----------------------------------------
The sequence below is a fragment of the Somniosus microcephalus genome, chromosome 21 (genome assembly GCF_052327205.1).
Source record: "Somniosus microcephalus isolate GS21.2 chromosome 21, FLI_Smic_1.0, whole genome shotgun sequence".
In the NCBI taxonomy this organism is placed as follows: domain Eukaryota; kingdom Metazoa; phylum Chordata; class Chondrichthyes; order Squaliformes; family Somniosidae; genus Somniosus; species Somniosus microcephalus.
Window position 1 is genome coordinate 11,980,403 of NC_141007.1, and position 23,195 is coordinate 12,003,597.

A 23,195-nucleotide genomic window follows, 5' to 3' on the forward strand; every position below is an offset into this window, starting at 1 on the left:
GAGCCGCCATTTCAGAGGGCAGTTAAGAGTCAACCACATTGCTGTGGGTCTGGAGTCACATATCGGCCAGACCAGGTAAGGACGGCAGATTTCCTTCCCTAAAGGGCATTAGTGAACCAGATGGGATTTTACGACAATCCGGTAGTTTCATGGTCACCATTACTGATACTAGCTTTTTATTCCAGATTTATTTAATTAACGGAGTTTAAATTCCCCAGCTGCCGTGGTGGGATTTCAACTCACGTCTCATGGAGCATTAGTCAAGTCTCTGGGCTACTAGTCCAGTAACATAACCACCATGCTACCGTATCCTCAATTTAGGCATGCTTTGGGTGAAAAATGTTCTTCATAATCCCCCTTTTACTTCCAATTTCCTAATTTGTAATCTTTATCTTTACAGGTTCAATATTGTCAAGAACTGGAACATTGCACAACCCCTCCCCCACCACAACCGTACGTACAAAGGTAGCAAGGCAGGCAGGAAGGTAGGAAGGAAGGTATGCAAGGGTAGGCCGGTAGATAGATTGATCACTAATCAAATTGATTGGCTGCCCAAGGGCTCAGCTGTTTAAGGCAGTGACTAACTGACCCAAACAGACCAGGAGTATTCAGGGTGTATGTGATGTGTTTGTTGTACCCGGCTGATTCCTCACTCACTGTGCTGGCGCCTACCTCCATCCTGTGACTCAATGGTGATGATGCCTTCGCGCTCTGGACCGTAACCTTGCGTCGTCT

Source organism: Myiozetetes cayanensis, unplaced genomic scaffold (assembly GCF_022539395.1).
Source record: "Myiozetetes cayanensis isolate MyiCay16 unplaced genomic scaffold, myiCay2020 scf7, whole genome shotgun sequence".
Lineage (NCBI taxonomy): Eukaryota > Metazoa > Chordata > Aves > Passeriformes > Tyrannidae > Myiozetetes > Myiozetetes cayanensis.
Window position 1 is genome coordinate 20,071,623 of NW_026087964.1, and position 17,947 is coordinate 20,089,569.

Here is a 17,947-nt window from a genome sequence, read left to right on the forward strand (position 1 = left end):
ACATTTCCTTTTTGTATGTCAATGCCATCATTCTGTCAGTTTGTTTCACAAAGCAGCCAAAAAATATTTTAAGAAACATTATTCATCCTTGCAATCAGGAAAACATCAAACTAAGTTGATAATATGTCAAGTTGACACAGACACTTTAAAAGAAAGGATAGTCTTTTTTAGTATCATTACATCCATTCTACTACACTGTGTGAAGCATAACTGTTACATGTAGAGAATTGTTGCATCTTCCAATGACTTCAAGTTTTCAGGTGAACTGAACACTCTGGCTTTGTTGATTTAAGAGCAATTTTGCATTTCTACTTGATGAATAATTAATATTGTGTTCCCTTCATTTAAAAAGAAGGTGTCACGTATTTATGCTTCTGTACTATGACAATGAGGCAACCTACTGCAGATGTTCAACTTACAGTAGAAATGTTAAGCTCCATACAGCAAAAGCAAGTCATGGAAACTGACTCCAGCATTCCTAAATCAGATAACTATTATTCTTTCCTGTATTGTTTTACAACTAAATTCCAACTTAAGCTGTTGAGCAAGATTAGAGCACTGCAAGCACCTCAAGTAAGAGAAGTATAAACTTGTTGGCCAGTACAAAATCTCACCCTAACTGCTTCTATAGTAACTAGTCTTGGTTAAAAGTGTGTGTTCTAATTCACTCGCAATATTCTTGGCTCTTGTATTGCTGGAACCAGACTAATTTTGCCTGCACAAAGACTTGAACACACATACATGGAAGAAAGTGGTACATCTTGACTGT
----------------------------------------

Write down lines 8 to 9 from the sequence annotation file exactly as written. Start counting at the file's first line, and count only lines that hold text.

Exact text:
Source record: "Myiozetetes cayanensis isolate MyiCay16 unplaced genomic scaffold, myiCay2020 scf7, whole genome shotgun sequence".
Lineage (NCBI taxonomy): Eukaryota > Metazoa > Chordata > Aves > Passeriformes > Tyrannidae > Myiozetetes > Myiozetetes cayanensis.